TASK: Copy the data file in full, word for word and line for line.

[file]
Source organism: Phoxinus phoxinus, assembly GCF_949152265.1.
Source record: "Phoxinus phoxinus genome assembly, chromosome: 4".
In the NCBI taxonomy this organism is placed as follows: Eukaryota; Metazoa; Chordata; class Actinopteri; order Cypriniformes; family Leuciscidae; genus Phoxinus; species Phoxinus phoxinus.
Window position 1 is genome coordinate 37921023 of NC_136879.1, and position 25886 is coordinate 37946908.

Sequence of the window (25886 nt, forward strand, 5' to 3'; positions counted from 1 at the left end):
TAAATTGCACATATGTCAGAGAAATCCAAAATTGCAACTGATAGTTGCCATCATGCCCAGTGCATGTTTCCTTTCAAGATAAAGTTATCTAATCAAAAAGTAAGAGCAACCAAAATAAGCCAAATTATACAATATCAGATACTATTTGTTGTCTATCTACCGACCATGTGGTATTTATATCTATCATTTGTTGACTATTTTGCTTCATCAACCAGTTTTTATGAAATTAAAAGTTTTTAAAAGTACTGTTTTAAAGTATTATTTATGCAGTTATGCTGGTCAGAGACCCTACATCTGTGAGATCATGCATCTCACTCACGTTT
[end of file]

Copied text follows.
Source organism: Phoxinus phoxinus, assembly GCF_949152265.1.
Source record: "Phoxinus phoxinus genome assembly, chromosome: 4".
In the NCBI taxonomy this organism is placed as follows: Eukaryota; Metazoa; Chordata; class Actinopteri; order Cypriniformes; family Leuciscidae; genus Phoxinus; species Phoxinus phoxinus.
Window position 1 is genome coordinate 37921023 of NC_136879.1, and position 25886 is coordinate 37946908.

Sequence of the window (25886 nt, forward strand, 5' to 3'; positions counted from 1 at the left end):
TAAATTGCACATATGTCAGAGAAATCCAAAATTGCAACTGATAGTTGCCATCATGCCCAGTGCATGTTTCCTTTCAAGATAAAGTTATCTAATCAAAAAGTAAGAGCAACCAAAATAAGCCAAATTATACAATATCAGATACTATTTGTTGTCTATCTACCGACCATGTGGTATTTATATCTATCATTTGTTGACTATTTTGCTTCATCAACCAGTTTTTATGAAATTAAAAGTTTTTAAAAGTACTGTTTTAAAGTATTATTTATGCAGTTATGCTGGTCAGAGACCCTACATCTGTGAGATCATGCATCTCACTCACGTTT